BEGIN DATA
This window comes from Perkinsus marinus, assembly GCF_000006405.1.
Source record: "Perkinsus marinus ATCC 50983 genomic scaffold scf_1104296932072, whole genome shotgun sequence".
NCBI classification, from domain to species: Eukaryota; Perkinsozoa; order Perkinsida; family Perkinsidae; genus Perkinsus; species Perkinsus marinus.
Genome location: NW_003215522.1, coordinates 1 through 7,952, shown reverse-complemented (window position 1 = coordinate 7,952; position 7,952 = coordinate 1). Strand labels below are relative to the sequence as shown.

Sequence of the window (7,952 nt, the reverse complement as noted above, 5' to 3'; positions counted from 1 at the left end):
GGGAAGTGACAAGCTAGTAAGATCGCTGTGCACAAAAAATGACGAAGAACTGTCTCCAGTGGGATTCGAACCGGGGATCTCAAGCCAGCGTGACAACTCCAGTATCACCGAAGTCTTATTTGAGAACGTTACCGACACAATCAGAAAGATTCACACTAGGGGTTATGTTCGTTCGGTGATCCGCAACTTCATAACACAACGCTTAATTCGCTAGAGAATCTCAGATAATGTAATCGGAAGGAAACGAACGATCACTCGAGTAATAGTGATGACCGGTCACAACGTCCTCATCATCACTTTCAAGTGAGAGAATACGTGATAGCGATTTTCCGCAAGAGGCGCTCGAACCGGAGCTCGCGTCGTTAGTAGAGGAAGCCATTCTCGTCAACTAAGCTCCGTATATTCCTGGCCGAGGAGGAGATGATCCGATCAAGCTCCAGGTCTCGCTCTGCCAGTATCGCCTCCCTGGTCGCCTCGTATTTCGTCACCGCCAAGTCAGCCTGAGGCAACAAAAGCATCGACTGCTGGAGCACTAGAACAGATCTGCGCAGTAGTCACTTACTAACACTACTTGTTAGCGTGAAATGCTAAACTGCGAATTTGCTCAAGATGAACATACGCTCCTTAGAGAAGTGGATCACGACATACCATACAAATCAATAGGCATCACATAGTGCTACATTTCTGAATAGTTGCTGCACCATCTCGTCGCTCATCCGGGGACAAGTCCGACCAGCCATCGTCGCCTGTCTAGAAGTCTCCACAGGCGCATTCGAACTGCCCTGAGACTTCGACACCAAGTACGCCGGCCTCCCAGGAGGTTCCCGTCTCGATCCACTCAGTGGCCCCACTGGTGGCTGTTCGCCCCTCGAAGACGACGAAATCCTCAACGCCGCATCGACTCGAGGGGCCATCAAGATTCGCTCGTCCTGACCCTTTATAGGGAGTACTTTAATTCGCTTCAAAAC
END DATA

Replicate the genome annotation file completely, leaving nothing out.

This window comes from Perkinsus marinus, assembly GCF_000006405.1.
Source record: "Perkinsus marinus ATCC 50983 genomic scaffold scf_1104296932072, whole genome shotgun sequence".
NCBI classification, from domain to species: Eukaryota; Perkinsozoa; order Perkinsida; family Perkinsidae; genus Perkinsus; species Perkinsus marinus.
Genome location: NW_003215522.1, coordinates 1 through 7,952, shown reverse-complemented (window position 1 = coordinate 7,952; position 7,952 = coordinate 1). Strand labels below are relative to the sequence as shown.

Sequence of the window (7,952 nt, the reverse complement as noted above, 5' to 3'; positions counted from 1 at the left end):
GGGAAGTGACAAGCTAGTAAGATCGCTGTGCACAAAAAATGACGAAGAACTGTCTCCAGTGGGATTCGAACCGGGGATCTCAAGCCAGCGTGACAACTCCAGTATCACCGAAGTCTTATTTGAGAACGTTACCGACACAATCAGAAAGATTCACACTAGGGGTTATGTTCGTTCGGTGATCCGCAACTTCATAACACAACGCTTAATTCGCTAGAGAATCTCAGATAATGTAATCGGAAGGAAACGAACGATCACTCGAGTAATAGTGATGACCGGTCACAACGTCCTCATCATCACTTTCAAGTGAGAGAATACGTGATAGCGATTTTCCGCAAGAGGCGCTCGAACCGGAGCTCGCGTCGTTAGTAGAGGAAGCCATTCTCGTCAACTAAGCTCCGTATATTCCTGGCCGAGGAGGAGATGATCCGATCAAGCTCCAGGTCTCGCTCTGCCAGTATCGCCTCCCTGGTCGCCTCGTATTTCGTCACCGCCAAGTCAGCCTGAGGCAACAAAAGCATCGACTGCTGGAGCACTAGAACAGATCTGCGCAGTAGTCACTTACTAACACTACTTGTTAGCGTGAAATGCTAAACTGCGAATTTGCTCAAGATGAACATACGCTCCTTAGAGAAGTGGATCACGACATACCATACAAATCAATAGGCATCACATAGTGCTACATTTCTGAATAGTTGCTGCACCATCTCGTCGCTCATCCGGGGACAAGTCCGACCAGCCATCGTCGCCTGTCTAGAAGTCTCCACAGGCGCATTCGAACTGCCCTGAGACTTCGACACCAAGTACGCCGGCCTCCCAGGAGGTTCCCGTCTCGATCCACTCAGTGGCCCCACTGGTGGCTGTTCGCCCCTCGAAGACGACGAAATCCTCAACGCCGCATCGACTCGAGGGGCCATCAAGATTCGCTCGTCCTGACCCTTTATAGGGAGTACTTTAATTCGCTTCAAAAC